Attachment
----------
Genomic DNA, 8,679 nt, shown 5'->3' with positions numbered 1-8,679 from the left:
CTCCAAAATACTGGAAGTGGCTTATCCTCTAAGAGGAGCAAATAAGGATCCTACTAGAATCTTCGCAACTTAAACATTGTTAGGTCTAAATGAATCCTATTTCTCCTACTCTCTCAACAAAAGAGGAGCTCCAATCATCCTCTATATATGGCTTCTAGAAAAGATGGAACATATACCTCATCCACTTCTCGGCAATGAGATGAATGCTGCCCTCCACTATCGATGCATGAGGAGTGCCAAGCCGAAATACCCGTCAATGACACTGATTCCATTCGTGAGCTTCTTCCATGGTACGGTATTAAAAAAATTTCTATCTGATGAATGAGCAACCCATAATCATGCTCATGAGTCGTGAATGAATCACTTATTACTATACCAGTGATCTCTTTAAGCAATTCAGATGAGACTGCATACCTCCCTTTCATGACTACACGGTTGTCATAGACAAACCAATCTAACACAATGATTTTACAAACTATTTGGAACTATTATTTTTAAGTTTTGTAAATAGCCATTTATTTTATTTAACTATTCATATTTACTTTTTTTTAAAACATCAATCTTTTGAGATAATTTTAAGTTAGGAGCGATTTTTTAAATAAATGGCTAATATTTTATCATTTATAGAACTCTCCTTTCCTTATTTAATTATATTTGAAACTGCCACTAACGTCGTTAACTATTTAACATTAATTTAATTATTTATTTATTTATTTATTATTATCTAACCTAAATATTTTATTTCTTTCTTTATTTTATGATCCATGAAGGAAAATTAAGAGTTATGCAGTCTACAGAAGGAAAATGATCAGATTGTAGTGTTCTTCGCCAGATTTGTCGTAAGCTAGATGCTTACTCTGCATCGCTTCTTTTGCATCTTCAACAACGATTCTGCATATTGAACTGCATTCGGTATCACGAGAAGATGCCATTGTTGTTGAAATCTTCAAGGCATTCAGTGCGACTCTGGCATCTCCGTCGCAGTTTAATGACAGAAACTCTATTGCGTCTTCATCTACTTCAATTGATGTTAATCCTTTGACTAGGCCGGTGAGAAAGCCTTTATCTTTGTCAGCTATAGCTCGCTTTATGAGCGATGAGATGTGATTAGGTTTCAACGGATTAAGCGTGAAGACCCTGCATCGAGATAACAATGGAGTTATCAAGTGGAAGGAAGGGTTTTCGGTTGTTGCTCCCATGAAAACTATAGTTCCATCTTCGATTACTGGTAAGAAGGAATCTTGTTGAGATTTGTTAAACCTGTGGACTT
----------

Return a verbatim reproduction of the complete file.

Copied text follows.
Genomic DNA, 8,679 nt, shown 5'->3' with positions numbered 1-8,679 from the left:
CTCCAAAATACTGGAAGTGGCTTATCCTCTAAGAGGAGCAAATAAGGATCCTACTAGAATCTTCGCAACTTAAACATTGTTAGGTCTAAATGAATCCTATTTCTCCTACTCTCTCAACAAAAGAGGAGCTCCAATCATCCTCTATATATGGCTTCTAGAAAAGATGGAACATATACCTCATCCACTTCTCGGCAATGAGATGAATGCTGCCCTCCACTATCGATGCATGAGGAGTGCCAAGCCGAAATACCCGTCAATGACACTGATTCCATTCGTGAGCTTCTTCCATGGTACGGTATTAAAAAAATTTCTATCTGATGAATGAGCAACCCATAATCATGCTCATGAGTCGTGAATGAATCACTTATTACTATACCAGTGATCTCTTTAAGCAATTCAGATGAGACTGCATACCTCCCTTTCATGACTACACGGTTGTCATAGACAAACCAATCTAACACAATGATTTTACAAACTATTTGGAACTATTATTTTTAAGTTTTGTAAATAGCCATTTATTTTATTTAACTATTCATATTTACTTTTTTTTAAAACATCAATCTTTTGAGATAATTTTAAGTTAGGAGCGATTTTTTAAATAAATGGCTAATATTTTATCATTTATAGAACTCTCCTTTCCTTATTTAATTATATTTGAAACTGCCACTAACGTCGTTAACTATTTAACATTAATTTAATTATTTATTTATTTATTTATTATTATCTAACCTAAATATTTTATTTCTTTCTTTATTTTATGATCCATGAAGGAAAATTAAGAGTTATGCAGTCTACAGAAGGAAAATGATCAGATTGTAGTGTTCTTCGCCAGATTTGTCGTAAGCTAGATGCTTACTCTGCATCGCTTCTTTTGCATCTTCAACAACGATTCTGCATATTGAACTGCATTCGGTATCACGAGAAGATGCCATTGTTGTTGAAATCTTCAAGGCATTCAGTGCGACTCTGGCATCTCCGTCGCAGTTTAATGACAGAAACTCTATTGCGTCTTCATCTACTTCAATTGATGTTAATCCTTTGACTAGGCCGGTGAGAAAGCCTTTATCTTTGTCAGCTATAGCTCGCTTTATGAGCGATGAGATGTGATTAGGTTTCAACGGATTAAGCGTGAAGACCCTGCATCGAGATAACAATGGAGTTATCAAGTGGAAGGAAGGGTTTTCGGTTGTTGCTCCCATGAAAACTATAGTTCCATCTTCGATTACTGGTAAGAAGGAATCTTGTTGAGATTTGTTAAACCTGTGGACTT